Since Harry Truman's presidency, the White House Communications Agency, in conjunction with the White House and the Secret Service, has issued secret code names to prominent political figures and their families for their protection. President Barack Obama has long gone by the name "Renegade," whereas his opponent Mitt Romney chose "Javelin."
Thanks to encrypted communications technologies, code names don't have to be secret any longer. They're used now mainly for brevity, and because they're so fun.
Public servants under Secret Service protection are allowed to weigh in on their name choices, and some choose names that reflect their interests or backgrounds (as with Ryan). In keeping with tradition, families are usually assigned names that begin with the same letter. (Michelle Obama is known as "Renaissance," Sasha as "Rosebud" and Malia as "Radiance.")
Though some code names seem pretty obvious (Harry Truman went by "General"), others might raise an eyebrow. Here's a look at Secret Service code names of years gone by:
Ronald Reagan -- Rawhide
"Rawhide" referred to the late president's love of horses and Western films.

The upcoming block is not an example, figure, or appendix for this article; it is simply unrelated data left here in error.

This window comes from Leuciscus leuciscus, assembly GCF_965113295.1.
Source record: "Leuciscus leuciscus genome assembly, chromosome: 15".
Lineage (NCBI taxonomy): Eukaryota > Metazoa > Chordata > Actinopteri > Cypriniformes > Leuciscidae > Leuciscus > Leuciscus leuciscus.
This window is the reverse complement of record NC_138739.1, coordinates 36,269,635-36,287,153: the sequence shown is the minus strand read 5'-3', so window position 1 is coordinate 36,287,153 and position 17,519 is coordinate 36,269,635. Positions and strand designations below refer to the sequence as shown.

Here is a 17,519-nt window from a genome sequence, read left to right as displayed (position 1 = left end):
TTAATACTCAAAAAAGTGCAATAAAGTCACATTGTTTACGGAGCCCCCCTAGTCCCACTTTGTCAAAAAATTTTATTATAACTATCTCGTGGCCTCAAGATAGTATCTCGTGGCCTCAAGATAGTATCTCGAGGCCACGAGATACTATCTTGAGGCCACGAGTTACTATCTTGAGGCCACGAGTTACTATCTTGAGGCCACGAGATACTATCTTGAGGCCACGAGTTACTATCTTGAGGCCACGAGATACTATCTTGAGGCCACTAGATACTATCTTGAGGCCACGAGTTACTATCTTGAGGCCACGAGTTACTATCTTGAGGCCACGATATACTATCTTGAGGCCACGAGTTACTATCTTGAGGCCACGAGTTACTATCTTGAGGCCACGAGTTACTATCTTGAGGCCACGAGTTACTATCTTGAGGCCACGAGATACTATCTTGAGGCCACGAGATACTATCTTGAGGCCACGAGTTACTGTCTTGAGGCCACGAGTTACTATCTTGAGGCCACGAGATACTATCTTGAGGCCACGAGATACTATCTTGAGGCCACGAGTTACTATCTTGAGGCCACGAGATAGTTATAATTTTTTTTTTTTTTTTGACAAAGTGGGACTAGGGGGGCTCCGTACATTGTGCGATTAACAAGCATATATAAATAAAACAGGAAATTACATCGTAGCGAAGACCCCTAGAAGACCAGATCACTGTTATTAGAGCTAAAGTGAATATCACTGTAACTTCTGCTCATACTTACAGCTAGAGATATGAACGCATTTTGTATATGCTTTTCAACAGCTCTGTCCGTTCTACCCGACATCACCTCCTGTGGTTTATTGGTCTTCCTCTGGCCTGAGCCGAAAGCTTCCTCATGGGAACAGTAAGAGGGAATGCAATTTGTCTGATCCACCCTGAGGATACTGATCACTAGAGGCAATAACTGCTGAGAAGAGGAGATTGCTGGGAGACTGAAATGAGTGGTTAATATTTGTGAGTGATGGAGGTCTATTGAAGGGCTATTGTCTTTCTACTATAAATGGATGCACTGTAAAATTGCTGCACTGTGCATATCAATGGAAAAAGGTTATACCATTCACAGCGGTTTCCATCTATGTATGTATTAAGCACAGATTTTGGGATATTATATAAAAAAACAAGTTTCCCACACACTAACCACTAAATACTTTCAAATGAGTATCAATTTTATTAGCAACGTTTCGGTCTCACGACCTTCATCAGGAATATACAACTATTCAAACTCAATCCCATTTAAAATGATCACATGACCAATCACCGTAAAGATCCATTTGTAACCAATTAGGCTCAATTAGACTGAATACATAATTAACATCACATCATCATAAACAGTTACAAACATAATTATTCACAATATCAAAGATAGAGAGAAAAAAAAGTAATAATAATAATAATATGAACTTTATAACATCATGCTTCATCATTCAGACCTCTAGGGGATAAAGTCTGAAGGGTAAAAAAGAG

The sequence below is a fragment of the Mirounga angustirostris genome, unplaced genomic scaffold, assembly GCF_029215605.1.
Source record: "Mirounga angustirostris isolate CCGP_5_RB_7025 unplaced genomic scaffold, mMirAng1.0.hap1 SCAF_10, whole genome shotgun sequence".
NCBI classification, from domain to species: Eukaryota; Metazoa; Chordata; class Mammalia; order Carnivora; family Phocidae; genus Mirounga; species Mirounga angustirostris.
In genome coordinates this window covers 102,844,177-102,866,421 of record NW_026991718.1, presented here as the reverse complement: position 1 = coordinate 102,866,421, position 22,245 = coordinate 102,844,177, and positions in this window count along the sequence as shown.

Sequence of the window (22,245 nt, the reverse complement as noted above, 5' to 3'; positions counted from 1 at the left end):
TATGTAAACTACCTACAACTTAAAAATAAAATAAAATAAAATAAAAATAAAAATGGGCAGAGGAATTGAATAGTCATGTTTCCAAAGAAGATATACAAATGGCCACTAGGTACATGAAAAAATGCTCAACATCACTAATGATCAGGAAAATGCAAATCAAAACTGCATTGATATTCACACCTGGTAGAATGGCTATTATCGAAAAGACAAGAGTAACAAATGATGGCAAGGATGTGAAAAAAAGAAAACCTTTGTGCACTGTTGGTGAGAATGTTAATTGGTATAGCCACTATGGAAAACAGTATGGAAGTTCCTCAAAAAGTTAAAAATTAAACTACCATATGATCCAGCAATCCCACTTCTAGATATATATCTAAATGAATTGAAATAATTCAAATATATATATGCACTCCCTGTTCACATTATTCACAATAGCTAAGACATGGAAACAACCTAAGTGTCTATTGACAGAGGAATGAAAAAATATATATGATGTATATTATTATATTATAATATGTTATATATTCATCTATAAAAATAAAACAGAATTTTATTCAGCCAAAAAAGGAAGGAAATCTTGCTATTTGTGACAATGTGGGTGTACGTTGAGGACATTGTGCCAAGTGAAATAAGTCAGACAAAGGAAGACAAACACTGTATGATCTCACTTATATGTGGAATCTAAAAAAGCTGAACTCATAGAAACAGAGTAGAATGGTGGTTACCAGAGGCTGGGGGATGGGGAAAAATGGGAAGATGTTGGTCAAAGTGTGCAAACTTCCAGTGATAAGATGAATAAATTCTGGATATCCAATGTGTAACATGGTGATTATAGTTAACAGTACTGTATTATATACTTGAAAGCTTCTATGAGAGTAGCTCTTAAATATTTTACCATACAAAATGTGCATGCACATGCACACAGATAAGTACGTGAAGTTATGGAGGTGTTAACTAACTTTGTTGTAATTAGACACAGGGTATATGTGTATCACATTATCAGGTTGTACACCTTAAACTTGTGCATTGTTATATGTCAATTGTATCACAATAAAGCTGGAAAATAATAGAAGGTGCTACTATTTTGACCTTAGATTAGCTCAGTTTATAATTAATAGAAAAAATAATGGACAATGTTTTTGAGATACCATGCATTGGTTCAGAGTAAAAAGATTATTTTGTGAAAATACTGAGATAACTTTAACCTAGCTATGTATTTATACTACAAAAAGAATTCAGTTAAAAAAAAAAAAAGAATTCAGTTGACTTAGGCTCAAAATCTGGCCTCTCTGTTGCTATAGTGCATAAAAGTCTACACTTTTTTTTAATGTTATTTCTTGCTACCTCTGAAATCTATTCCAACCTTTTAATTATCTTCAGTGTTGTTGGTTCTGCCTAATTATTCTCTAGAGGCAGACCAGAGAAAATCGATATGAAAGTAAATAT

George H. W. Bush -- Timberwolf
Karenna Gore -- Smurfette
Al Gore's daughter, Karenna, was 19 years old when she chose her own nickname, a decision she later regretted.
"Ever since four years ago, when I was put on the spot and told 'two syllables' and 'It has to start with an s,' I have been cringing in the back seat when identified as 'Smurfette'," Gore wrote in 1997.
Todd Palin -- Driller
The husband of former vice presidential candidate Sarah Palin (a.k.a. Denali), Todd Palin's code name was a nod to his previous work as an oil slope worker.
Lyndon Johnson -- Volunteer
Dick Cheney -- Angler
Former Vice President Cheney loved to fish.
Betty Ford -- Pinafore
Chelsea Clinton -- Energy
Jenna Bush -- Twinkle
Meghan McCain -- Peter Sellers
When father John McCain ran for president in 2008, Meghan went by Peter Sellers, after the popular British comedian and actor.
Ted Kennedy -- Sunburn